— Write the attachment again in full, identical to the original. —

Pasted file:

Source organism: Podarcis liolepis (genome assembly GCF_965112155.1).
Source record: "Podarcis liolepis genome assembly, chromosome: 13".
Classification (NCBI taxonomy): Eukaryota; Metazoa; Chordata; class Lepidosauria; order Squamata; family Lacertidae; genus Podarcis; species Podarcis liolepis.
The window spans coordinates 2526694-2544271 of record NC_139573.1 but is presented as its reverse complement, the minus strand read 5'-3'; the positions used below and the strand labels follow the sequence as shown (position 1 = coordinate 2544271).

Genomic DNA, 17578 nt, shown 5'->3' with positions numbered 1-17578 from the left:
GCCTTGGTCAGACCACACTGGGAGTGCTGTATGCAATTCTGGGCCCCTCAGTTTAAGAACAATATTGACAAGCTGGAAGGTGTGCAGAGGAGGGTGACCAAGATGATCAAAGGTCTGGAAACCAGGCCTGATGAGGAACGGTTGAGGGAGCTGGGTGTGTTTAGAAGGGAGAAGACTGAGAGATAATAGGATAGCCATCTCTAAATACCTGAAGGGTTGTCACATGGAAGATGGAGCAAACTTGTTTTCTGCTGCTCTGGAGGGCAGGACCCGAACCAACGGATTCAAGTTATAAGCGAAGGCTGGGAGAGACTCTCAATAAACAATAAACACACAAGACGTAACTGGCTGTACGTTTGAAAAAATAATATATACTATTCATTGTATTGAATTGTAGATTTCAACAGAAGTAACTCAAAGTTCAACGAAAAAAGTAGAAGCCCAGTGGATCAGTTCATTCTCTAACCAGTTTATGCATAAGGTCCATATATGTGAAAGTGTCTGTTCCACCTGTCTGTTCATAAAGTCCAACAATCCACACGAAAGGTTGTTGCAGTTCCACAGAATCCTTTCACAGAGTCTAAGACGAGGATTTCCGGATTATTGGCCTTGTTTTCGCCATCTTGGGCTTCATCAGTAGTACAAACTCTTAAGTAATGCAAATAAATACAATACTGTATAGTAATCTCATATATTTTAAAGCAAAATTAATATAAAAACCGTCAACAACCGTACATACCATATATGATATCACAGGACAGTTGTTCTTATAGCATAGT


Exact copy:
Source organism: Podarcis liolepis (genome assembly GCF_965112155.1).
Source record: "Podarcis liolepis genome assembly, chromosome: 13".
Classification (NCBI taxonomy): Eukaryota; Metazoa; Chordata; class Lepidosauria; order Squamata; family Lacertidae; genus Podarcis; species Podarcis liolepis.
The window spans coordinates 2526694-2544271 of record NC_139573.1 but is presented as its reverse complement, the minus strand read 5'-3'; the positions used below and the strand labels follow the sequence as shown (position 1 = coordinate 2544271).

Genomic DNA, 17578 nt, shown 5'->3' with positions numbered 1-17578 from the left:
GCCTTGGTCAGACCACACTGGGAGTGCTGTATGCAATTCTGGGCCCCTCAGTTTAAGAACAATATTGACAAGCTGGAAGGTGTGCAGAGGAGGGTGACCAAGATGATCAAAGGTCTGGAAACCAGGCCTGATGAGGAACGGTTGAGGGAGCTGGGTGTGTTTAGAAGGGAGAAGACTGAGAGATAATAGGATAGCCATCTCTAAATACCTGAAGGGTTGTCACATGGAAGATGGAGCAAACTTGTTTTCTGCTGCTCTGGAGGGCAGGACCCGAACCAACGGATTCAAGTTATAAGCGAAGGCTGGGAGAGACTCTCAATAAACAATAAACACACAAGACGTAACTGGCTGTACGTTTGAAAAAATAATATATACTATTCATTGTATTGAATTGTAGATTTCAACAGAAGTAACTCAAAGTTCAACGAAAAAAGTAGAAGCCCAGTGGATCAGTTCATTCTCTAACCAGTTTATGCATAAGGTCCATATATGTGAAAGTGTCTGTTCCACCTGTCTGTTCATAAAGTCCAACAATCCACACGAAAGGTTGTTGCAGTTCCACAGAATCCTTTCACAGAGTCTAAGACGAGGATTTCCGGATTATTGGCCTTGTTTTCGCCATCTTGGGCTTCATCAGTAGTACAAACTCTTAAGTAATGCAAATAAATACAATACTGTATAGTAATCTCATATATTTTAAAGCAAAATTAATATAAAAACCGTCAACAACCGTACATACCATATATGATATCACAGGACAGTTGTTCTTATAGCATAGT